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Coordinates: 33°47′10″N 84°23′44″W / 33.7861°N 84.3956°W / 33.7861; -84.3956 (Georgia Public Broadcasting headquarters)

GPB logo

Georgia Public Broadcasting (GPB) is the public radio and television broadcast network in the U.S. state of Georgia.

GPB operates all of the PBS and NPR stations in Georgia, except WPBA, WABE, and WCLK in Atlanta, WFSL-FM in Thomasville (which relays WFSQ-FM from FSU radio in Tallahassee, Florida), and WTJB-FM in Columbus (which relays Troy University Public Radio from WTSU-FM in Troy, Alabama).



In 1960, the University of Georgia began WGTV, Georgia's second public television station (after WETV, now WPBA). From 1960 to 1964, in a separate initiative, the Georgia Board of Education started up four noncommercial educational TV stations across the state, aimed at in-school instruction. In 1965, the university and the board merged their efforts as Georgia Educational Television (GETV). It became Georgia Public Television (GPTV) in 1983, a year after the state legislature transferred authority for the stations to the Georgia Public Telecommunications Commission, the oversight board for GPB.

In 1984, the GPTC entered public radio for the first time, starting stations in Macon and Columbus. These formed the nuclei of Peach State Public Radio, renamed Georgia Public Radio in 2001. During the 1980s and 1990s, stations that had been operated by other educational institutions and community groups became affiliated with the network.

In early 2004, it officially became known as Georgia Public Broadcasting, which had been the official corporate name since 1995. The name now serves as an umbrella title for all GPB operations.

Its headquarters and primary radio and TV production facility is on Fourteenth Street in Midtown Atlanta, just west of the Downtown Connector in the Home Park neighborhood of Atlanta, north of Georgia Tech and south of Atlantic Station. This facility caused some controversy when, because of its inherently educational nature, GPB was allowed to use Georgia Lottery funds for construction of the mid-rise building.

GPB Radio

GPB Radio broadcasts 24 hours per day on several FM stations across the state, except in Atlanta. The network had translator station W264AE in Atlanta on 100.7 FM with a tower located downtown. However, it (and WGHR) was forced to go silent when a full-power station WWWQ (now WNNX) FM 100.5 was moved-in on an adjacent channel from Anniston, Alabama (where it was WHMA-FM).

Previously, GPB Radio could be heard on the second audio program (SAP) of GPB analog TV at most times, and can still be heard this way on DirecTV, but for unknown reasons not on over-the-air digital TV. On FM it reaches nearly all of Georgia, plus parts of Alabama, Florida, South Carolina, and Tennessee. Some stations have some locally-produced programming.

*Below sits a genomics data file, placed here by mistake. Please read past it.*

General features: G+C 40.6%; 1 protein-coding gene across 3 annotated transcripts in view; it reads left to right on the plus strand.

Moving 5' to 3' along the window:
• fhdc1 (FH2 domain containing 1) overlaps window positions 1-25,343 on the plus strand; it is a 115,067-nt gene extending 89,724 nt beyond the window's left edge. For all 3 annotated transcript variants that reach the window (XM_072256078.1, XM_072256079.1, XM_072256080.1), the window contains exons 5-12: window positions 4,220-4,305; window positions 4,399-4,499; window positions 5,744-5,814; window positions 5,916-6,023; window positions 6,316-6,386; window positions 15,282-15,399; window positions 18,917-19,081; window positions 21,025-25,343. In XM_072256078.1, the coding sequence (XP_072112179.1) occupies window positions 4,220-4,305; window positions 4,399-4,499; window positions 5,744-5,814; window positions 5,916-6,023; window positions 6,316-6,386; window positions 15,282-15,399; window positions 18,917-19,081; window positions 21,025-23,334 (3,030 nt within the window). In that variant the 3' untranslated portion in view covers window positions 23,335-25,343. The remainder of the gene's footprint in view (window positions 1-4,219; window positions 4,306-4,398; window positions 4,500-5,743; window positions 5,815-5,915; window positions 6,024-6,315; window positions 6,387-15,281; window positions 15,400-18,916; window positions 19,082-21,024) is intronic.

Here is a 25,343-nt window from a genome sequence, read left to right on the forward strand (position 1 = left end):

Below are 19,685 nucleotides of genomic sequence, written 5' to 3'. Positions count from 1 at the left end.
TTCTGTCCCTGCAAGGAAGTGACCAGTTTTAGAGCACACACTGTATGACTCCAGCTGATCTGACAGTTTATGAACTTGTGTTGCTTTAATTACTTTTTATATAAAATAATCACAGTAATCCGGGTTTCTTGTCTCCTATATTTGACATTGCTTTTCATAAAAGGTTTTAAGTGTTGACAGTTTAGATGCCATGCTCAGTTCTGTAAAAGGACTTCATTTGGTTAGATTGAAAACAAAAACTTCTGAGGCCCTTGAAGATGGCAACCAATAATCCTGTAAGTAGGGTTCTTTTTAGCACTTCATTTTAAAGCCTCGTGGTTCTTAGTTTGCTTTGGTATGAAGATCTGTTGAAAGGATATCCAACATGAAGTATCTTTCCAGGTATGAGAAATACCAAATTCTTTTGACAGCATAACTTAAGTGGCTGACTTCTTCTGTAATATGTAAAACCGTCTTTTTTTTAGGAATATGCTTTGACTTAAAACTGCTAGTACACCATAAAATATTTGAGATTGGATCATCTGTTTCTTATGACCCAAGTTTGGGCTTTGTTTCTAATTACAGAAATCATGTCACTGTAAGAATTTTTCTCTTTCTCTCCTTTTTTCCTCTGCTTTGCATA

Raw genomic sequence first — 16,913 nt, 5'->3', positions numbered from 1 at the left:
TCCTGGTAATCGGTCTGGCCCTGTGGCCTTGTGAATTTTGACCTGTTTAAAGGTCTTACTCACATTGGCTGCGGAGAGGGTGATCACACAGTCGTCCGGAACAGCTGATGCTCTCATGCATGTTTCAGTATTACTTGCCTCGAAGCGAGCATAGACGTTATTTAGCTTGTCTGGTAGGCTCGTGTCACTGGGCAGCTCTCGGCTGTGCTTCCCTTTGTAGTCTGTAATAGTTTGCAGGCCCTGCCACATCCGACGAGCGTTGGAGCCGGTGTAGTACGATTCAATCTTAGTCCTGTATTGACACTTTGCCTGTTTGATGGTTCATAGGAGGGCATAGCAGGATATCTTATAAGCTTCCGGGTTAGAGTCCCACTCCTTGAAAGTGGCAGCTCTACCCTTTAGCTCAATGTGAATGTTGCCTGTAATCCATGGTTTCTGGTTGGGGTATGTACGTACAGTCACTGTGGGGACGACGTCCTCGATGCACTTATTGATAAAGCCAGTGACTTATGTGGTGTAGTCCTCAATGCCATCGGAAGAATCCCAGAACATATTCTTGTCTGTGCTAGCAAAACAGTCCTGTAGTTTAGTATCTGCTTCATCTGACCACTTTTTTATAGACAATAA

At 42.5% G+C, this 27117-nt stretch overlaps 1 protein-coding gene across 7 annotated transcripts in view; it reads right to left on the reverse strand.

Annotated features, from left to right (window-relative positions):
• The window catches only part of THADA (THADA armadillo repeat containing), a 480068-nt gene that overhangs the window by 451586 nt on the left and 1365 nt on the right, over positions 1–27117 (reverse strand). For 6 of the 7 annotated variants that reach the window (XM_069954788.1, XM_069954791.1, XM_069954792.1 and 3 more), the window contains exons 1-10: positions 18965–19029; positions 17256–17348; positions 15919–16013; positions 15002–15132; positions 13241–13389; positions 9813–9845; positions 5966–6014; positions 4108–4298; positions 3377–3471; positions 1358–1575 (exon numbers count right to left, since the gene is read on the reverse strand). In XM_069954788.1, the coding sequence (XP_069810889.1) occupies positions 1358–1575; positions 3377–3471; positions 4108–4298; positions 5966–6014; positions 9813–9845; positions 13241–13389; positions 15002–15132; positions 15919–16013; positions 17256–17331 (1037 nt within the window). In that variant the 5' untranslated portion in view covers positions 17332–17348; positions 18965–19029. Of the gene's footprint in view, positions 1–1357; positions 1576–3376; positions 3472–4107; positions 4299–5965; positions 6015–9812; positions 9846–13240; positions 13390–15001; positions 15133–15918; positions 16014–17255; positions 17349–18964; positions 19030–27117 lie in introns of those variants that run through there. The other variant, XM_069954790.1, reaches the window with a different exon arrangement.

GPB Radio stations in southern and southeastern Georgia also relay hurricane evacuation information for listeners approaching or leaving Georgia's Atlantic coast or the Florida panhandle. Signs along Interstate and other major highways in the region direct the evacuee to the nearest GPB Radio station carrying the emergency information.


Radio stations

WGPB and WNGH were commercial radio stations purchased by a GPB foundation in the late 2000s, hence their location outside of the 88-92MHz reserved band.

Except for W250AC in Athens and former W264AE IN Atlanta, none of the translator stations are owned by GPB/GPTC, but rather by Radio Assist Ministry and Edgewater Broadcasting, two related companies that speculatively apply for such stations during FCC filing windows, assign them to non-commercial educational "parent" stations to avoid broadcast license fees, then rent or sell them to other stations for a profit. While many more RAM/EB stations are assigned to rebroadcast GPB stations in the FCC database, only these five are listed by GPB.

GPB Television

GPB Television broadcasts PBS and GPB programming 24 hours per day on a network of nine GPTC-owned stations across the state, plus numerous low-power LPTV broadcast translator stations (especially in the state's mountainous northeastern counties). The Descriptive Video Service can be heard on the SAP channel when the current program offers it, and GPB Radio can be heard when it does not. It reaches nearly all of Georgia, plus parts of Alabama, Florida, South Carolina and Tennessee. All stations are rebroadcasters, simulcasting at all times. GPB-produced programming includes Gardening in Georgia, Georgia Backroads, Georgia's Business, Georgia Outdoors, Georgia Traveler, and many more, such as annual coverage of the Georgia General Assembly when it is in legislative session early in the year.